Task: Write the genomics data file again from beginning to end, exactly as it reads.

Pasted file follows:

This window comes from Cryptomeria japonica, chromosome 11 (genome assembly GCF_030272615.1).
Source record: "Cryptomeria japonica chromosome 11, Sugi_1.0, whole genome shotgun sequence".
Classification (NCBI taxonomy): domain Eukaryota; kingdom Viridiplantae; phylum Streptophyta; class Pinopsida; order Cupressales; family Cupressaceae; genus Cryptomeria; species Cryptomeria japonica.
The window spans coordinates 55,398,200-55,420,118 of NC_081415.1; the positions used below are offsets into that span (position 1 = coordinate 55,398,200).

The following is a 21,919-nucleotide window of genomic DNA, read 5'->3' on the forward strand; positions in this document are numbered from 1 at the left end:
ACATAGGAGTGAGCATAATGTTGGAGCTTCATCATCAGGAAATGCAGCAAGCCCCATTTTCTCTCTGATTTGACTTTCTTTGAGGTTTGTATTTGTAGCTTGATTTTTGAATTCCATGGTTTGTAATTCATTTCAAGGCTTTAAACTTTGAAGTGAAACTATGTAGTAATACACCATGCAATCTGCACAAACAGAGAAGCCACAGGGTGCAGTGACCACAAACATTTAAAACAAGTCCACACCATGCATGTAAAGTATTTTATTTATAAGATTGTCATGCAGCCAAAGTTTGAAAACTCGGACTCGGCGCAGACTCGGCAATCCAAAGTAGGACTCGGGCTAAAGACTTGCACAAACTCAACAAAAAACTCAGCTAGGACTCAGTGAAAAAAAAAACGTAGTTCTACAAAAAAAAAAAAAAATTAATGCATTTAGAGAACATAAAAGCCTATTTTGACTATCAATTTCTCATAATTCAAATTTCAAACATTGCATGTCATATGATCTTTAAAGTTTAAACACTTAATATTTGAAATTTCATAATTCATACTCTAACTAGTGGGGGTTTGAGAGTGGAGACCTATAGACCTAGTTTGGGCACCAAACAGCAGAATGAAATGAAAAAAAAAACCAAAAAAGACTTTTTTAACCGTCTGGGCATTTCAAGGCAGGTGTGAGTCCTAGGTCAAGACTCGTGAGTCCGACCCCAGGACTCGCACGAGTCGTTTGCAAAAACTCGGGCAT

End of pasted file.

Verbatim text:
This window comes from Cryptomeria japonica, chromosome 11 (genome assembly GCF_030272615.1).
Source record: "Cryptomeria japonica chromosome 11, Sugi_1.0, whole genome shotgun sequence".
Classification (NCBI taxonomy): domain Eukaryota; kingdom Viridiplantae; phylum Streptophyta; class Pinopsida; order Cupressales; family Cupressaceae; genus Cryptomeria; species Cryptomeria japonica.
The window spans coordinates 55,398,200-55,420,118 of NC_081415.1; the positions used below are offsets into that span (position 1 = coordinate 55,398,200).

The following is a 21,919-nucleotide window of genomic DNA, read 5'->3' on the forward strand; positions in this document are numbered from 1 at the left end:
ACATAGGAGTGAGCATAATGTTGGAGCTTCATCATCAGGAAATGCAGCAAGCCCCATTTTCTCTCTGATTTGACTTTCTTTGAGGTTTGTATTTGTAGCTTGATTTTTGAATTCCATGGTTTGTAATTCATTTCAAGGCTTTAAACTTTGAAGTGAAACTATGTAGTAATACACCATGCAATCTGCACAAACAGAGAAGCCACAGGGTGCAGTGACCACAAACATTTAAAACAAGTCCACACCATGCATGTAAAGTATTTTATTTATAAGATTGTCATGCAGCCAAAGTTTGAAAACTCGGACTCGGCGCAGACTCGGCAATCCAAAGTAGGACTCGGGCTAAAGACTTGCACAAACTCAACAAAAAACTCAGCTAGGACTCAGTGAAAAAAAAAACGTAGTTCTACAAAAAAAAAAAAAAATTAATGCATTTAGAGAACATAAAAGCCTATTTTGACTATCAATTTCTCATAATTCAAATTTCAAACATTGCATGTCATATGATCTTTAAAGTTTAAACACTTAATATTTGAAATTTCATAATTCATACTCTAACTAGTGGGGGTTTGAGAGTGGAGACCTATAGACCTAGTTTGGGCACCAAACAGCAGAATGAAATGAAAAAAAAAACCAAAAAAGACTTTTTTAACCGTCTGGGCATTTCAAGGCAGGTGTGAGTCCTAGGTCAAGACTCGTGAGTCCGACCCCAGGACTCGCACGAGTCGTTTGCAAAAACTCGGGCAT